APRA’s chair John Lonsdale has given superannuation funds, banks and insurers another prod to improve “foundational issues” on cybersecurity.
Since Optus and Medibank suffered devastating cyber-attacks last year, super funds have tightened security controls and surveillance systems to protect members’ data against breaches.
At the beginning of 2023, APRA listed cyber resilience as a key area of supervision. Several funds told Investment Magazine at that time to have introduced security measures such as extra verification checks and regular penetration tests of its network perimeter.
However, in a speech at a FINSIA regulation summit on Thursday, Lonsdale said their efforts so far were not good enough.
He said many financial services institutions are still struggling with covering “foundational issues”, including “ensuring third party controls are effective, making sure that systematic security control testing is in place, and regularly testing incident response plans”.
When the situation calls for it, he said APRA will be taking more drastic steps of intervention.
“Where an entity is found to be significantly wanting in its cyber preparedness, we are intensifying supervision, insisting upon remediation plans, and taking enforcement action such as capital overlays and potentially license conditions.”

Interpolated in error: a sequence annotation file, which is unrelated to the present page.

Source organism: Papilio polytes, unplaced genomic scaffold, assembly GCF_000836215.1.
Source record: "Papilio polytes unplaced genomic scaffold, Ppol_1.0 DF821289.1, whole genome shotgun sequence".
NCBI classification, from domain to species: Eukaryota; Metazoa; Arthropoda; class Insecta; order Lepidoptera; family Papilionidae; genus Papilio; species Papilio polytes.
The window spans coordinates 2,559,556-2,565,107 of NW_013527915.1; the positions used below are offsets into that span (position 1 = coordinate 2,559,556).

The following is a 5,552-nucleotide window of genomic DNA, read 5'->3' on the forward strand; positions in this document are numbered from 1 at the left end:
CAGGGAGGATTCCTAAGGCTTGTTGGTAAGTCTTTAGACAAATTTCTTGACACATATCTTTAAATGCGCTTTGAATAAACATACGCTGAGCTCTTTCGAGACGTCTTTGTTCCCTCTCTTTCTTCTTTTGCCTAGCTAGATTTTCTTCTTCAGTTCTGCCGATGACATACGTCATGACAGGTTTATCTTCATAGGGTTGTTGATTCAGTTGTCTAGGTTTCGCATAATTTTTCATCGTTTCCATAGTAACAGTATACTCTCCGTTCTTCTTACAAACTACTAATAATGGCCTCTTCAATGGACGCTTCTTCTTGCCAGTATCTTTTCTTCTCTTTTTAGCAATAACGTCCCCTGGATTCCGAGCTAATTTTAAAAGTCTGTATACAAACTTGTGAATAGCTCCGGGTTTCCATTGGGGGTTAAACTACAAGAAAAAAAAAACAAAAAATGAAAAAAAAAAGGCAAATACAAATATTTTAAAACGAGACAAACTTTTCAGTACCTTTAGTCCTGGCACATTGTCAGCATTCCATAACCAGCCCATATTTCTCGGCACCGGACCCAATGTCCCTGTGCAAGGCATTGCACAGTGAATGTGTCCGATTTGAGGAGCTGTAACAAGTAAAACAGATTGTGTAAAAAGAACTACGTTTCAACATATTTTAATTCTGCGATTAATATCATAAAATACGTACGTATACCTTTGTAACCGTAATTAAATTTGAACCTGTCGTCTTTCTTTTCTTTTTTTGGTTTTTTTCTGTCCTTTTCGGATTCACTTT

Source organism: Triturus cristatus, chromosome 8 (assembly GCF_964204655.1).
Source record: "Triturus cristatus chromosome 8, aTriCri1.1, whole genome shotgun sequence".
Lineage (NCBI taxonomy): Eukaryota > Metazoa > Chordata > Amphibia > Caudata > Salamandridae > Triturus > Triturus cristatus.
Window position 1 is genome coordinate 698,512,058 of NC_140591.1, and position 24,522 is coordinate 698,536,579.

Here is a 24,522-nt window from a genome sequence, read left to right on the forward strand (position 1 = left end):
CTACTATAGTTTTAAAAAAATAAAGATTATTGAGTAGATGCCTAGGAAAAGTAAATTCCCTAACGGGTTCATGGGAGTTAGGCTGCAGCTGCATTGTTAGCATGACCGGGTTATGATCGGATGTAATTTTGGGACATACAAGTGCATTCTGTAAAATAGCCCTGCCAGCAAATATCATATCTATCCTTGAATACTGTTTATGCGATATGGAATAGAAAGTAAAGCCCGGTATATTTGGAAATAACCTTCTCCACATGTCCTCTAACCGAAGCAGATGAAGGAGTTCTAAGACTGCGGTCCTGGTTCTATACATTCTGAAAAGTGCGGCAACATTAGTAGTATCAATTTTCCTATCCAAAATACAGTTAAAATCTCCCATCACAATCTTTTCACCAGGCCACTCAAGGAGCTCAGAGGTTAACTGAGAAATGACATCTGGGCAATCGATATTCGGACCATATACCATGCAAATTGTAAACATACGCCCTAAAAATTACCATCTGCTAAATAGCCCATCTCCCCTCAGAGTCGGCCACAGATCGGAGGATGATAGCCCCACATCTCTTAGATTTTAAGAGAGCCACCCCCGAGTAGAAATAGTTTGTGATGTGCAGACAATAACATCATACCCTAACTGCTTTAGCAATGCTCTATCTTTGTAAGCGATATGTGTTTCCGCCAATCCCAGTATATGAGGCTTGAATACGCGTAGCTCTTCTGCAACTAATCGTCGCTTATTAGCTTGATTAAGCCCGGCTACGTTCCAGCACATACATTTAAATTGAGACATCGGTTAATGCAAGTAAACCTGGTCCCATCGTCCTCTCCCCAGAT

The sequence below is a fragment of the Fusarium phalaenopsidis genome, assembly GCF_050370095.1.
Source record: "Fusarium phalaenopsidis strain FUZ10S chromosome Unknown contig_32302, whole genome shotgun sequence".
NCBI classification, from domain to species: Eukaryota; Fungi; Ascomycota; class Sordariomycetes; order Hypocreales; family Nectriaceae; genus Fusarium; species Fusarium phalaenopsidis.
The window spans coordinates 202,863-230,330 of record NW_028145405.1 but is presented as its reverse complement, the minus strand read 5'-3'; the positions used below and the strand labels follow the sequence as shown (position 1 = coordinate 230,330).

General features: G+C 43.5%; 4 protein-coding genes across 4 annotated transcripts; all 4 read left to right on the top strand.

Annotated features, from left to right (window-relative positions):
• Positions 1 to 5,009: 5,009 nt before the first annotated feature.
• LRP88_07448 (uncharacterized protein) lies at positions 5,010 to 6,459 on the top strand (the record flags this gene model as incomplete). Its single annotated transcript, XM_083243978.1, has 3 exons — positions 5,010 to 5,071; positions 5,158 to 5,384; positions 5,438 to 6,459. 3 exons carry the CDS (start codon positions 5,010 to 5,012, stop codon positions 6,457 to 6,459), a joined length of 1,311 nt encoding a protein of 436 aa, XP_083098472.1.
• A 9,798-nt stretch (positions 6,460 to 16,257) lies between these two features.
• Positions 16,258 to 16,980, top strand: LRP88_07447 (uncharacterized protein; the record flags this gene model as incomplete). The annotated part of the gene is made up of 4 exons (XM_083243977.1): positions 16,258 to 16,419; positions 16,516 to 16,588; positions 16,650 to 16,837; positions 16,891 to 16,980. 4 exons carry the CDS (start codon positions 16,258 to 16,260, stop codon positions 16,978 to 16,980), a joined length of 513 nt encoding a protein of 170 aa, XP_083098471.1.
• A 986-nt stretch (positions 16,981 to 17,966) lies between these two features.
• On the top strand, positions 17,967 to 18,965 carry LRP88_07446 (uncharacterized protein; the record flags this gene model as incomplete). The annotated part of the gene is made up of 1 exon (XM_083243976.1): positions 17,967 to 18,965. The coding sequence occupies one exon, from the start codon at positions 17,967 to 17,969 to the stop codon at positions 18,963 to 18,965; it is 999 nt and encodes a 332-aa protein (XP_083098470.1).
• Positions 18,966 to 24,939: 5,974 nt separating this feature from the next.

Lonsdale said the experience of strengthening cybersecurity has proven to need a multi-agency approach, but APRA will continue on preventative measures to ensure the financial service sector has processes and systems in place to “repel” crises. Other government entities present at the event include the Reserve Bank of Australia, ASIC and AUSTRAC.
Specifically in superannuation, Lonsdale reiterated that liquidity risks are still on top of the regulatory agenda. The regulator is expecting to continue its controversial work on the valuation of unlisted and illiquid asset classes, as well as around transparency and product underperformance.
It came after APRA released the SPG 530 Prudential Practice Guide earlier this year, which will require unlisted asset valuations to occur at least quarterly.
There’s also the much-discussed issue of the retirement income covenant. APRA has expressed disappointment on multiple occasions about the lack of real action from trustees to meet the legislation’s requirements and improve retirement outcomes for members, since a scathing review in July. APRA is set to survey the improvements made by trustees again in the coming months.
“Historically the superannuation sector has succeeded in helping Australians accumulate income for retirement but fared much poorer at offering options to manage that money through retirement,” Lonsdale said.